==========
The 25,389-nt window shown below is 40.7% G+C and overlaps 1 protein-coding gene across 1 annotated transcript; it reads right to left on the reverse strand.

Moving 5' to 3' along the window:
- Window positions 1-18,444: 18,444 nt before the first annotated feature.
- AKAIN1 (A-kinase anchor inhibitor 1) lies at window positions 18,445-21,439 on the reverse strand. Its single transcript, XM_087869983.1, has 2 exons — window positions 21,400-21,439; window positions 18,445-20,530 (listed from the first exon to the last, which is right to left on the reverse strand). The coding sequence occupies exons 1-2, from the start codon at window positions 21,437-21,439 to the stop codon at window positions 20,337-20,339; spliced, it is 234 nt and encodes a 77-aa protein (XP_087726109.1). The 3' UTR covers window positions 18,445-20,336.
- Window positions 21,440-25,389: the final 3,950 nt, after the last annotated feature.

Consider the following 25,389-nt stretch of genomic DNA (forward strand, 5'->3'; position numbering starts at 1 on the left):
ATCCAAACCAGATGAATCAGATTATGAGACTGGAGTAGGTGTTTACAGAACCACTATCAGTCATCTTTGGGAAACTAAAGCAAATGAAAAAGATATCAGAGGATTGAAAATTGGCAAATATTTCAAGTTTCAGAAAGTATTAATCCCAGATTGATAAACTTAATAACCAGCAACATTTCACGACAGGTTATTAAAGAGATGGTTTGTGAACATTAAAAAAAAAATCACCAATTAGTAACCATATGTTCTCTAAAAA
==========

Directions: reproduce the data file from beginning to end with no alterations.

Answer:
The 25,389-nt window shown below is 40.7% G+C and overlaps 1 protein-coding gene across 1 annotated transcript; it reads right to left on the reverse strand.

Moving 5' to 3' along the window:
- Window positions 1-18,444: 18,444 nt before the first annotated feature.
- AKAIN1 (A-kinase anchor inhibitor 1) lies at window positions 18,445-21,439 on the reverse strand. Its single transcript, XM_087869983.1, has 2 exons — window positions 21,400-21,439; window positions 18,445-20,530 (listed from the first exon to the last, which is right to left on the reverse strand). The coding sequence occupies exons 1-2, from the start codon at window positions 21,437-21,439 to the stop codon at window positions 20,337-20,339; spliced, it is 234 nt and encodes a 77-aa protein (XP_087726109.1). The 3' UTR covers window positions 18,445-20,336.
- Window positions 21,440-25,389: the final 3,950 nt, after the last annotated feature.

Consider the following 25,389-nt stretch of genomic DNA (forward strand, 5'->3'; position numbering starts at 1 on the left):
ATCCAAACCAGATGAATCAGATTATGAGACTGGAGTAGGTGTTTACAGAACCACTATCAGTCATCTTTGGGAAACTAAAGCAAATGAAAAAGATATCAGAGGATTGAAAATTGGCAAATATTTCAAGTTTCAGAAAGTATTAATCCCAGATTGATAAACTTAATAACCAGCAACATTTCACGACAGGTTATTAAAGAGATGGTTTGTGAACATTAAAAAAAAAATCACCAATTAGTAACCATATGTTCTCTAAAAA